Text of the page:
False Claims about Monetary Reforms

In a recent blog post Adam Posen complains about “new legislative efforts” which he claims are “trying to force the Fed to follow strictly a narrow policy rule when setting monetary policy even in normal times—and report to Congress in a very literal-minded short-term way about any deviations from that rule.”  The new legislative efforts which Adam refers to are embodied in Section 2 of the Fed Oversight Reform and Modernization Act which passed the House last week.  But what he says about the legislation is not in the legislation, and his claims are wrong.

The Act would require that the Fed “describe the strategy or rule of the Federal Open Market Committee for the systematic quantitative adjustment” of its policy instruments. There is nothing in the Act about strictly following a narrow policy rule: It would be the Fed’s job to choose the strategy and how to describe it, and the Fed could change its strategy or deviate from it if circumstances called for a change. The Fed would have to explain why, but there is nothing in the Act about the explanation having to be literal-minded or short-term.

Adam Posen says that “any imposition of a simplistic rigid policy rule with mechanistic monitoring will only serve to politicize monetary policy to an unprecedented extent.”  But the Act does not impose anything simplistic, rigid or mechanistic on the Fed, which would describe its own strategy.  Moreover, having a clearly stated economic strategy reduces, rather than increases, politicization.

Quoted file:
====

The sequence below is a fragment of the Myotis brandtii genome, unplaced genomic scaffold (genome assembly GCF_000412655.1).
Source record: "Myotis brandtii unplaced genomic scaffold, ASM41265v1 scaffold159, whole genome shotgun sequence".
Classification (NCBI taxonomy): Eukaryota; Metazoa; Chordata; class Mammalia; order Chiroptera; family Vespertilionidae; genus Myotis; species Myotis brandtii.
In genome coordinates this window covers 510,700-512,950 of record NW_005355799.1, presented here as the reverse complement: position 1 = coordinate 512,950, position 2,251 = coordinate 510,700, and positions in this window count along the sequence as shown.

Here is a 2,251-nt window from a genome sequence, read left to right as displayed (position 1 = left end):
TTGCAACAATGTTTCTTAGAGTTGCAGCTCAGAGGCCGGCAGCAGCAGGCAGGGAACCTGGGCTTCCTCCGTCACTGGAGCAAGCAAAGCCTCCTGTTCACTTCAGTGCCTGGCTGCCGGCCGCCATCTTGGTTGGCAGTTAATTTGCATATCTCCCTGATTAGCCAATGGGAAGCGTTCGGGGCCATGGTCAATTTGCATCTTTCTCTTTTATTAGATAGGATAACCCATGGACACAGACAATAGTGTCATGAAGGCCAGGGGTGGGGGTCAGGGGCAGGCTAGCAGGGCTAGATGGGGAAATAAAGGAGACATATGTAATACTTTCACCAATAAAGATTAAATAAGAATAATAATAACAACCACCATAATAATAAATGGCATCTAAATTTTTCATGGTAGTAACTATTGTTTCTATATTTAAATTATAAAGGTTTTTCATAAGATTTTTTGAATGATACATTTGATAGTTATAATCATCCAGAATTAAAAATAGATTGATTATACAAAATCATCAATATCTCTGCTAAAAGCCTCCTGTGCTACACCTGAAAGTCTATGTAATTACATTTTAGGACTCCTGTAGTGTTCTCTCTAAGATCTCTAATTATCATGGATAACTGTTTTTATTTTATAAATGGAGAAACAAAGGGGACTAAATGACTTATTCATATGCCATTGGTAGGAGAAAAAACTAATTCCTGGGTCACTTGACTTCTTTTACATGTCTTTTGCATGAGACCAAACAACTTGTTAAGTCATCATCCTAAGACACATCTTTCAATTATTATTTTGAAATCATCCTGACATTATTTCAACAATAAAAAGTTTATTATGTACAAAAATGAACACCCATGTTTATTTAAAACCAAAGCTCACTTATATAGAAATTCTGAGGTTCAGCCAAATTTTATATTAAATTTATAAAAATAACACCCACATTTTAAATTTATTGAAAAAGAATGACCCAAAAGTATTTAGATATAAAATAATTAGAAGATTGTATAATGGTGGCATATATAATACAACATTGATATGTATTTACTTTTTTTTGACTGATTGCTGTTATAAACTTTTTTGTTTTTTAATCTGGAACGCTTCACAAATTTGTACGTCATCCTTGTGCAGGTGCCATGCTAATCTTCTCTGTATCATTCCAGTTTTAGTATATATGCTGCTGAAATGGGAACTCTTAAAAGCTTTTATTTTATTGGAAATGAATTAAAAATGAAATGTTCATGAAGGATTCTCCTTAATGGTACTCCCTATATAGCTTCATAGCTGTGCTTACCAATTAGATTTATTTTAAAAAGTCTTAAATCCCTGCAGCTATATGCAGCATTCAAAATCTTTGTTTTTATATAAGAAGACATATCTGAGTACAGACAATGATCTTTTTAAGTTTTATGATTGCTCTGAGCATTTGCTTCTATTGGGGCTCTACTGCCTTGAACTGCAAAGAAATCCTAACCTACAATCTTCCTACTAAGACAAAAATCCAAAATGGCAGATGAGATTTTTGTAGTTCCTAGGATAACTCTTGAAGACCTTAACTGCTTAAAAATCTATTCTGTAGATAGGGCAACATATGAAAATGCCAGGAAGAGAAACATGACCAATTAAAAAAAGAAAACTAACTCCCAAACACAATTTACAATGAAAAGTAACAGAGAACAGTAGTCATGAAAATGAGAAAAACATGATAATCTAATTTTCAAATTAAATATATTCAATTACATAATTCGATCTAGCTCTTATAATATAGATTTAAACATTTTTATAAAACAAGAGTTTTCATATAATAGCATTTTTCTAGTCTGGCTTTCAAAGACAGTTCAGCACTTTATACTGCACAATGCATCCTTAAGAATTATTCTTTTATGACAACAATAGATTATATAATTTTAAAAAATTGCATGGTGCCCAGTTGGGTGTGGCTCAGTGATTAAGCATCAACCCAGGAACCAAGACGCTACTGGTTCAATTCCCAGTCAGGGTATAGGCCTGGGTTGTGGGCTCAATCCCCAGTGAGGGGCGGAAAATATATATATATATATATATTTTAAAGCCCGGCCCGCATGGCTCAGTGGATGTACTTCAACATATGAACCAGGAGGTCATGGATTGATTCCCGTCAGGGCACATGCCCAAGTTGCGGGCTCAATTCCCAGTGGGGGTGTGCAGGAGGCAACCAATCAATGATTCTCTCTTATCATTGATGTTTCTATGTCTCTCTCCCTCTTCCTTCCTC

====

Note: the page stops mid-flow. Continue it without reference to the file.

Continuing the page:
He says “The US economy cannot be safely run on auto-pilot.” But the legislation says or implies nothing about an auto-pilot. He says that “there is no room for debate about the sheer economic irrationality of subjugating independent monetary policy to any simple-minded, rigid rule.” But the legislation does not say that the Fed should be subjugated to a simple-minded or rigid rule. Again the Fed decides, describes and reports its rule.

He says that the Act “raises the probability of higher unemployment, greater economic volatility, and recurring financial crises.”  But economic research and experience shows that when monetary policy is rule-like and predictable, the probability of all those bad things goes down, not up.

He says that “the current format of disclosures, hearings, and testimony has worked well, producing the most transparent Fed in its history.”  But more talk does not equate with more transparency, and the on-and-off bouts of quantitative easing, the frequently-changing forward guidance, and the cacophony about when and if normalization will occur are not clear or transparent.  And given that the Fed uses policy rules internally it is not transparent to conceal them.

He says that Fed policy has produced “the lowest multiyear average inflation rate since the 1950s, and the creation of 13.5 million private-sector jobs since February 2010.” But the employment-to-population ratio is still below what it was at the bottom of the recession, so that job growth has not even kept up with population growth. The disappointing growth during this so-called recovery is well below what the Fed forecast that its unconventional policies would achieve.

He says that “the Fed has delivered on its mandate to pursue price stability and full employment in the face of unprecedented financial shocks.” But there is no mention of the widely-held view that by deviating from sound regulatory policy and by setting rates excessively low and in the years leading up to the crisis, the Fed helped create those unprecedented financial shocks and thereby helped bring on tragically high unemployment rates. I am sorry to say it, but the empirical record clearly shows that the Fed has not delivered full employment during the past decade.

Accusatory language, such as “political scapegoat” or “abdicating” economic responsibilities to the American people, used in Adam Posen’s blog post tends to reinforce partisan sentiments. If so, that’s too bad, especially if it misleads people about what is actually in the legislation and thwarts discussion and constructive suggestions about the legislation itself.

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